It is one of the most familiar passages of all scripture. He is one of the most recognizable figures in the Old Testament. It is one of the most popular stories of all time. But what is the object used to identify the significance of this epic story? What item illustrates such a remarkable encounter? What thing comes to symbolize the moment as holy?
Moses, standing in amazement gawking at a bush that was engulfed in what appeared to be flames but it was not burning up. When he went near to investigate, the Spirit of God said “take off your shoes, this is holy ground.”
Take off your shoes. That’s odd, most people believed that when you stood in the presence of a proclaimed god, king, or great ruler you brought riches, extravagant gifts, or something of great value to the one giving it. Not that Moese had much, but God didn’t say throw down your nice, warm, well-made shepherd's coat, remove your hand woven head covering, or get those stinky sheep off my mountain. God said, “take off your shoes.” Sandals in this case - nothing more than old dusty, probably well worn, straps of leather tied to a solid piece for the sole that protected the foot from the rough terrain.
The story of Moses and the burning presence of God has been told thousands of times in a thousand different ways. Yet when was the last time you heard a sermon about his shoes?
How often do you think about your shoes? Oh, I know there are some who obsess over their shoes (or maybe have too many boots) and I am fully aware that the question I am about to ask is a first-world kind of question: How many of you own more than two pairs of shoes? More than four or five? I would imagine you have various dress shoes. Work shoes. Yard work or lawn-mowing shoes. Everyday shoes. Going out shoes. Athletic or sport-specific type shoes (golf, running, dance, etc.). Summer sandals. Winter boots. Spring in Indiana boots. Lounge around the house shoes. Just for fun, “I had to have them” kind of shoes. Slip ons. Tie ups. Velcro closure.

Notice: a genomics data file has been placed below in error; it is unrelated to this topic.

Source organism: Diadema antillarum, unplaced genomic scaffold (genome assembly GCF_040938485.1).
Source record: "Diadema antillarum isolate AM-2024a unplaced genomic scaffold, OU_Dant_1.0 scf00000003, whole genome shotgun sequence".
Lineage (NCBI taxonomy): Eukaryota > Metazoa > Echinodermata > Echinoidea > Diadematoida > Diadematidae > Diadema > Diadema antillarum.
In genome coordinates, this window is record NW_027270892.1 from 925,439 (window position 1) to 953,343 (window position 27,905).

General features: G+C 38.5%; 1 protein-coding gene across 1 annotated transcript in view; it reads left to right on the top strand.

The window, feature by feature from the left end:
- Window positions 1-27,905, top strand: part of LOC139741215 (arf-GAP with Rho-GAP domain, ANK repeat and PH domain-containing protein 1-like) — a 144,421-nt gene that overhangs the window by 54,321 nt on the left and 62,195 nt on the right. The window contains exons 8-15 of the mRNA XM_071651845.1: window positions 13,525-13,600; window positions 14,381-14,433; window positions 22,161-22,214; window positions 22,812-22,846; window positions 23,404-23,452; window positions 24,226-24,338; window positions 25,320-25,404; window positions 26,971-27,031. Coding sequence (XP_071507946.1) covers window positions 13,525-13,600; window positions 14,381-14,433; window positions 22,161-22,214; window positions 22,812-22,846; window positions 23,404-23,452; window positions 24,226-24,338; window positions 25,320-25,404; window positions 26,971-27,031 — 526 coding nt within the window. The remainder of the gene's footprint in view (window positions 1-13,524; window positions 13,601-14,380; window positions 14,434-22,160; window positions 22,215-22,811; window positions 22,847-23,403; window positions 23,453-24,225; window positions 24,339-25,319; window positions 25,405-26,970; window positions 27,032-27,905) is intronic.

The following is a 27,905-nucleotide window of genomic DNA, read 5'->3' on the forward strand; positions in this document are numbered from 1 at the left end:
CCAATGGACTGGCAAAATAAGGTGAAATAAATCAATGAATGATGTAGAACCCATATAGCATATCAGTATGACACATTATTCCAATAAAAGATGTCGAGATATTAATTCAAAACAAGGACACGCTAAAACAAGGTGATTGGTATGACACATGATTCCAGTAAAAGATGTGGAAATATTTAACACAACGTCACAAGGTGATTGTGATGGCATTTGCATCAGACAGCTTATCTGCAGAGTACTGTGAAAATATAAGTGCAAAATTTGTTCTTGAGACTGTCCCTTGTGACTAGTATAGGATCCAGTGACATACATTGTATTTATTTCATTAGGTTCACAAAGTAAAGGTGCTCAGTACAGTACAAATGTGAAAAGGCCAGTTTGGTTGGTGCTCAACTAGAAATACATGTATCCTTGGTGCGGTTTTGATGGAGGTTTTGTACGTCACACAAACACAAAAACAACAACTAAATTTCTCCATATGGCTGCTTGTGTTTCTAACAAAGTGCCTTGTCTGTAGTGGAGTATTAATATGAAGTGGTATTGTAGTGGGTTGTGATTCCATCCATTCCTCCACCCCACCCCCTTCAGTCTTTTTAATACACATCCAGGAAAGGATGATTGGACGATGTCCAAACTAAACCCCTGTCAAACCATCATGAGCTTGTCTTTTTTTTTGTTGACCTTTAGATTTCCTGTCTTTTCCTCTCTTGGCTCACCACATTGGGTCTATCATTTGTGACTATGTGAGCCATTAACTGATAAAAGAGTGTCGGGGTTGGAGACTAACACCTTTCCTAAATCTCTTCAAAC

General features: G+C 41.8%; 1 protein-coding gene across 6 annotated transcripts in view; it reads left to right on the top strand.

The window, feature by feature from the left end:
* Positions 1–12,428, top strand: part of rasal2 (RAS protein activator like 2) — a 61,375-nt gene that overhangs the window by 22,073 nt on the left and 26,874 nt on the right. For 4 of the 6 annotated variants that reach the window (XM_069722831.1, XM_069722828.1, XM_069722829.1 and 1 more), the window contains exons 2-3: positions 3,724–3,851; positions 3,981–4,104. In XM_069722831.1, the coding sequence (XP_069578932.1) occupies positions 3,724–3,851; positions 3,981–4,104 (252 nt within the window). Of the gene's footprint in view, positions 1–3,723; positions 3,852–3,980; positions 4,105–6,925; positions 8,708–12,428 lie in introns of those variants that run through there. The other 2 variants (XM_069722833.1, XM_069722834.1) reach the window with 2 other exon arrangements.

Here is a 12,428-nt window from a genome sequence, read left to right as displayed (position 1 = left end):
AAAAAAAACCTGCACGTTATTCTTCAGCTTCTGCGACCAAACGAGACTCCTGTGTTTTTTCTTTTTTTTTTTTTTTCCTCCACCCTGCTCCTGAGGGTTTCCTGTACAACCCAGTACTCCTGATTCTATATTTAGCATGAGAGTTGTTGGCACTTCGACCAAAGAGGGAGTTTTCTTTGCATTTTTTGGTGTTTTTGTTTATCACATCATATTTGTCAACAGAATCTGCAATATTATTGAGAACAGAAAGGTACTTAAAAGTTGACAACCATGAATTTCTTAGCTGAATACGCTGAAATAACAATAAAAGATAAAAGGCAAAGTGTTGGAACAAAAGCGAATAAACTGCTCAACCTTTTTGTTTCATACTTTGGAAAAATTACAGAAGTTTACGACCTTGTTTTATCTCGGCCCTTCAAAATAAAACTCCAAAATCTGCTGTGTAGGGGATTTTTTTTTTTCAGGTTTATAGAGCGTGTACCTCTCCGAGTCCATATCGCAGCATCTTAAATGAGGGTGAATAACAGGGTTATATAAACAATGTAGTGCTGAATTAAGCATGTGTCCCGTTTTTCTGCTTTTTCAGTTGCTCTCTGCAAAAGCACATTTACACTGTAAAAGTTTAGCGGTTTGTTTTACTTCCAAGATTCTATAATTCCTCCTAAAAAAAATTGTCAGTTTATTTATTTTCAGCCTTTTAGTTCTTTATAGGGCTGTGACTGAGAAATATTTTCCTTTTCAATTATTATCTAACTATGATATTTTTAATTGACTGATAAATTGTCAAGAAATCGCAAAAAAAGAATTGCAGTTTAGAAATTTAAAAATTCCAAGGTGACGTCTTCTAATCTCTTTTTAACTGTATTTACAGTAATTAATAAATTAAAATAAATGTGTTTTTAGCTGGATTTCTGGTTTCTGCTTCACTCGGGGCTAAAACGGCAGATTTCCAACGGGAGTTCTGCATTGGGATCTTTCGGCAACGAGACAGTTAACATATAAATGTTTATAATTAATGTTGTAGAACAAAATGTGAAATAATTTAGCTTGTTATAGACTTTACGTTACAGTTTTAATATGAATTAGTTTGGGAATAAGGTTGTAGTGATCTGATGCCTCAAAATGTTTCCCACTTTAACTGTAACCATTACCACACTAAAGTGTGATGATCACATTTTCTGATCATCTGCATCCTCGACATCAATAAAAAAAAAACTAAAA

But have you ever thought about the shoes sitting in your closet or lost under the bed as symbols of your walk with God? Have you considered the metaphorical message your shoes might be telling you? We talk about taking off the masks we hide behind. We talk about taking off that extra layer of guilt or resentment that we wear like a heavy coat. We talk about taking off or setting down the baggage we carry with us. But what about our shoes?
We can take off and let go of all that other stuff but it strikes me that if we don’t take off our shoes and touch the very dust from which God created us and ground ourselves in God, then we still walk in or walk from a place, mindset, or paradigm that keeps us from experiencing the fullness of God.
Have there been times in your life you needed to take off your shoes - take off that which kept you from fully experiencing what God had for you? Is now the time? Could this season of Lent be a time to take off the false narratives you walk around with? A time to take off the dirt of gossip, cynicism, and judgmentalism that keeps you from enjoying the good around you? Or that keeps you from hearing and seeing others as God sees them? Do you need to take off your shoes of control and recognize God’s faithfulness? God’s timing? God’s way? Is it time to unlace / untie certain expectations, assumptions, or speculations and feel your feet sink into the presence of God; being grounded once again?
I think part of what Moses had to remove was his being comfortable. I think he needed to take off his security and learn to trust God. Moses could not approach God until he took off that which was stuck to the bottom of his shoes. It is not until we do the same that we can stand on the holy ground and recognize God in our midst; recognize God revealing God’s self to us in ways you don’t expect; recognize that God may not be what we have always thought God was. It is then we see more clearly what God is doing and how we are a part of it.
You’ll notice Moses doesn’t take off his shoes, step in that moment with God and then stay there barefoot and blinded by what God is doing and asking of him. He steps back out and does what? He puts his shoes back on. But here’s the thing, I bet they felt different. Once you have stood on holy ground, your shoes don’t fit the same.
Maybe they feel lighter. Maybe they fit better than before. Maybe you have more room for growth or maybe they were reshaped for the journey ahead. Maybe they don’t fit at all and you have to put on new shoes - different shoes for new understanding, new insights, new ways of thinking, doing, and being. Maybe you feel stronger, more determined to walk on; or maybe you feel like what I like to call confidently terrified yet ready to take those next steps. The point is, those ordinary shoes illustrate an extraordinary encounter with the holy.
May we, like Moses, take off our shoes, and be transformed, inspired, challenged, affirmed, and encouraged. May we continue to see God in plain sight. Amen.
Pastor Jenothy Irvine